Lebanon has signed its first deal to buy electricity from private companies, the energy minister said on Friday, in a model which took years to hammer out and opens the country up to more international investment.
Lebanon has been short of electricity since its 1975-90 civil war. Households experience at least three-hour outages each day. Those who can afford it use generators that cause air pollution to fill the gap.
Reforming the electricity sector is top of the International Monetary Fund’s recommendations for revitalising Lebanon’s anaemic economy, where infrastructure development has been hindered for years by political tensions.
The IMF says 70 percent of total state spending in 2015 supported the state-owned electricity company EDL.
Under its first Power Purchase Agreement (PPA), Lebanon’s government agreed to purchase 200 megawatts (MW) in total from three Lebanese companies that plan to generate power from wind turbines, namely Hawa Akkar, Lebanon Wind Power and Sustainable Akkar.
Lebanon has a maximum electricity generation capacity of about 2000 MW, while peak summer demand is more than 3000 MW.
“Now this process is complete, renewable energy in Lebanon through private sector investment becomes easier to do,” Hawa Akkar Chairman Albert Khoury told Reuters.
This year, Lebanon will seek international aid and investment at conferences in Rome, Paris and Brussels to support the economy and its army, and to help it deal with about one million Syrian refugees in the nation, whose own population is around 4.5 million.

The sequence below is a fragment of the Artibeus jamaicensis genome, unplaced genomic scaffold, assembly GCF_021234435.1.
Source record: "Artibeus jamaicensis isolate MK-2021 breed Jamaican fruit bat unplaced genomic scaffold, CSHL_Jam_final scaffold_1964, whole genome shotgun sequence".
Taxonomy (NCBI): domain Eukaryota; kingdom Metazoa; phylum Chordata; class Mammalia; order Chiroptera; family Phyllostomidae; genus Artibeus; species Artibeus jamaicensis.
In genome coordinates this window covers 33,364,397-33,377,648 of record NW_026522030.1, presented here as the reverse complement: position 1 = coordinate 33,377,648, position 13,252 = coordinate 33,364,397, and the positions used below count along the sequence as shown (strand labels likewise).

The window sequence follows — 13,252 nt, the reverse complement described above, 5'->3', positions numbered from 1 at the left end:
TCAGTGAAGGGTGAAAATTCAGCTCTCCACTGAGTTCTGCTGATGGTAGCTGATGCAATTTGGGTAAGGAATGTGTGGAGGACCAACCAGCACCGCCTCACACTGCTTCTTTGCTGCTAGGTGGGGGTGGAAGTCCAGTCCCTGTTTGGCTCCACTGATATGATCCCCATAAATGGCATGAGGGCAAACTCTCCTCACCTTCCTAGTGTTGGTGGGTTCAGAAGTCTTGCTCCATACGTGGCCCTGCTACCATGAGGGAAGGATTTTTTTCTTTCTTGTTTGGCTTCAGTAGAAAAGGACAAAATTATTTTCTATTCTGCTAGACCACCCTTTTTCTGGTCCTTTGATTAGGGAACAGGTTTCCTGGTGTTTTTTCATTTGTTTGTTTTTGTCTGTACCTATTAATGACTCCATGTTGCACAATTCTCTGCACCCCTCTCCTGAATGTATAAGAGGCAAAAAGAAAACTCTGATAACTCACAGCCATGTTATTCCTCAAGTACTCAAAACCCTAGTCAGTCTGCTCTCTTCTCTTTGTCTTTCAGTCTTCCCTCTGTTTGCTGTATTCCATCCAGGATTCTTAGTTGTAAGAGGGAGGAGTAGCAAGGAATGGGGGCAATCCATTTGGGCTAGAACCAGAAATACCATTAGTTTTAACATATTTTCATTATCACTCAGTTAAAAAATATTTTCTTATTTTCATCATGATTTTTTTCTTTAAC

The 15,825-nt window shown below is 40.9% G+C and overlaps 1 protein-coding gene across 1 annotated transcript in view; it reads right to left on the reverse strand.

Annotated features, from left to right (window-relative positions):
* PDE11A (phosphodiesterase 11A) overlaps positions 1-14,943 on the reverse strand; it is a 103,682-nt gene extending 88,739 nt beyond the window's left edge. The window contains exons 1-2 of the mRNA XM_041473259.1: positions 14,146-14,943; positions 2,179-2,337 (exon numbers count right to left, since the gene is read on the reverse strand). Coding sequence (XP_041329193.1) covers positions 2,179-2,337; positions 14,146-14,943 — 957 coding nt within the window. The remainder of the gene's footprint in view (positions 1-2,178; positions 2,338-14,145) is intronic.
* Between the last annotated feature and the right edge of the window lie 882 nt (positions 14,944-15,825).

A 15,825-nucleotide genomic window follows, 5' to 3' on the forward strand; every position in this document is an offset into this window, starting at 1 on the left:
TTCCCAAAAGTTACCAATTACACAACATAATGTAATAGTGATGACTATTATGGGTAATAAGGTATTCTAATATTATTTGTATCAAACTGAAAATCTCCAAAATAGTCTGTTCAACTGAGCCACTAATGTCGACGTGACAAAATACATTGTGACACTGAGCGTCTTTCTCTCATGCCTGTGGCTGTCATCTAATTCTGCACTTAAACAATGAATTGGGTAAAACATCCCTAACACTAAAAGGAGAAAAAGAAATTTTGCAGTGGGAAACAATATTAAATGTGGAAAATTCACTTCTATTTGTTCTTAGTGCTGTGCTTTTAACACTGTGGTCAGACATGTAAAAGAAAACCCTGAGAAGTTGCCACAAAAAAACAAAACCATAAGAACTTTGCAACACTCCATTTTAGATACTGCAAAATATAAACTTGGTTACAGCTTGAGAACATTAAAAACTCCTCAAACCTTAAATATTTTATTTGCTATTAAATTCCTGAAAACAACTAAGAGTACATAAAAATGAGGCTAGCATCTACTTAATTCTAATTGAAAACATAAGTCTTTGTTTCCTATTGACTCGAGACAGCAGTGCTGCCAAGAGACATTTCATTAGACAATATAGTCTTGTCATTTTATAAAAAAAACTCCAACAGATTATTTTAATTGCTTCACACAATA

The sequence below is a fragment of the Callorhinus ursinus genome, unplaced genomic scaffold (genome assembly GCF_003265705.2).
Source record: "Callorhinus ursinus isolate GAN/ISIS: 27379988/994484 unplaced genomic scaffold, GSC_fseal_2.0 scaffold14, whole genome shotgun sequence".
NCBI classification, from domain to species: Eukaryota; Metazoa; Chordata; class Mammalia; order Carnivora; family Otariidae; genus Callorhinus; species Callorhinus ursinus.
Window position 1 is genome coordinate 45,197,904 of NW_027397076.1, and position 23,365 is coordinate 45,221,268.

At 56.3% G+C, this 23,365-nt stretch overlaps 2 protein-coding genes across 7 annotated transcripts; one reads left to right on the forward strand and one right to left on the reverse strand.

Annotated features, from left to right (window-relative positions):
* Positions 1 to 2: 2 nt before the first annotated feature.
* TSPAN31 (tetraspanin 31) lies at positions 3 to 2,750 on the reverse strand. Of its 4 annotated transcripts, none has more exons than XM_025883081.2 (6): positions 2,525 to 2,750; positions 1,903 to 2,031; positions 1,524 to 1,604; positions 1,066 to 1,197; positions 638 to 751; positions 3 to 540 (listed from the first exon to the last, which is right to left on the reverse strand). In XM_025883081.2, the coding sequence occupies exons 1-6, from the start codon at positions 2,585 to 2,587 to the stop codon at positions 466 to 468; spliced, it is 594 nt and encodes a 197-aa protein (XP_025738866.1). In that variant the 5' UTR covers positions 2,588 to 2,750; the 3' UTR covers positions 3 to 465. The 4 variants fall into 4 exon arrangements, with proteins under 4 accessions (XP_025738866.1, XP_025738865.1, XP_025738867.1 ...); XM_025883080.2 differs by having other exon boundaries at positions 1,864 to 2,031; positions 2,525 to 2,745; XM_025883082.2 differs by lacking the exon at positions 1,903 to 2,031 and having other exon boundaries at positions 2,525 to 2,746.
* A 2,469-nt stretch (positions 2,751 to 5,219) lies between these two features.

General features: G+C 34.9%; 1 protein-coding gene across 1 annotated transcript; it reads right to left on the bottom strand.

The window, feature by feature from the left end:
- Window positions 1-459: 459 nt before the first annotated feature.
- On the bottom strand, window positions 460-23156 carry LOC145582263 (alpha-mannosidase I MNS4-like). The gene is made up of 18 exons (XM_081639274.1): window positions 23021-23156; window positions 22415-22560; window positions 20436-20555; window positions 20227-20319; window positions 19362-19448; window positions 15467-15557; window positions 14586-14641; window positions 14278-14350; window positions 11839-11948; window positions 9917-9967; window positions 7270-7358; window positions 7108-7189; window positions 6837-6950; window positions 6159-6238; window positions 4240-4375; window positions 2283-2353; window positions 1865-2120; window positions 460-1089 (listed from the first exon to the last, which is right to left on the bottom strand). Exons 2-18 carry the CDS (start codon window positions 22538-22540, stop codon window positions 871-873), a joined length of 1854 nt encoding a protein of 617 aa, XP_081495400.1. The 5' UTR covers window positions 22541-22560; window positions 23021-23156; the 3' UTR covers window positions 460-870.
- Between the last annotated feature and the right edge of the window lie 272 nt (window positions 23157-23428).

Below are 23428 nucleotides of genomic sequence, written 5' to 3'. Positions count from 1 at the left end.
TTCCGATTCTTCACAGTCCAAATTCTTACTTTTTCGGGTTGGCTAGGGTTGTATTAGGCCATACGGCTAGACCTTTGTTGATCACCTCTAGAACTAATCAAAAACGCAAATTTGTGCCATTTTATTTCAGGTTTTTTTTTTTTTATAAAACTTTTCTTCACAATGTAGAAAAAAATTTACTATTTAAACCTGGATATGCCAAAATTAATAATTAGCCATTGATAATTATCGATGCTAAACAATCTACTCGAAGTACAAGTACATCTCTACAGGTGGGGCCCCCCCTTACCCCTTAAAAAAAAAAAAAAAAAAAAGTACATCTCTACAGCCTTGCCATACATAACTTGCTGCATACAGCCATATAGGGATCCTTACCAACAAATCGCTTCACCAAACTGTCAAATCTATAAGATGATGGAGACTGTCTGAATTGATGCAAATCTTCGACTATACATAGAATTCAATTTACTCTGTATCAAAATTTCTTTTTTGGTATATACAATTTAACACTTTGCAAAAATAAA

Investors want Lebanon to create a more transparent and secure investment environment.
The European Bank for Reconstruction and Development, which recently began to work in Lebanon, is among those seeking to help finance power and other projects.
“The EBRD has been working very closely with all the parties involved in the PPA,” an EBRD official said, adding the bank was “looking forward to investing in wind projects as a consequence of having this PPA structured properly.”
Lebanon’s government will buy electricity from the wind firms for 20 years under a contract that can be extended or the site dismantled, Hawa Akkar Chairman Albert Khoury told Reuters.
Khoury says he expects Hawa Akkar’s turbines to be operational in 2020.
Lebanon’s government aims to generate 12 percent of its electricity from renewable sources by 2020.
Energy and Water Minister Cesar Abi Khalil said he expected an additional 300 MW of wind generating capacity to be installed, although he did not give a timeline.
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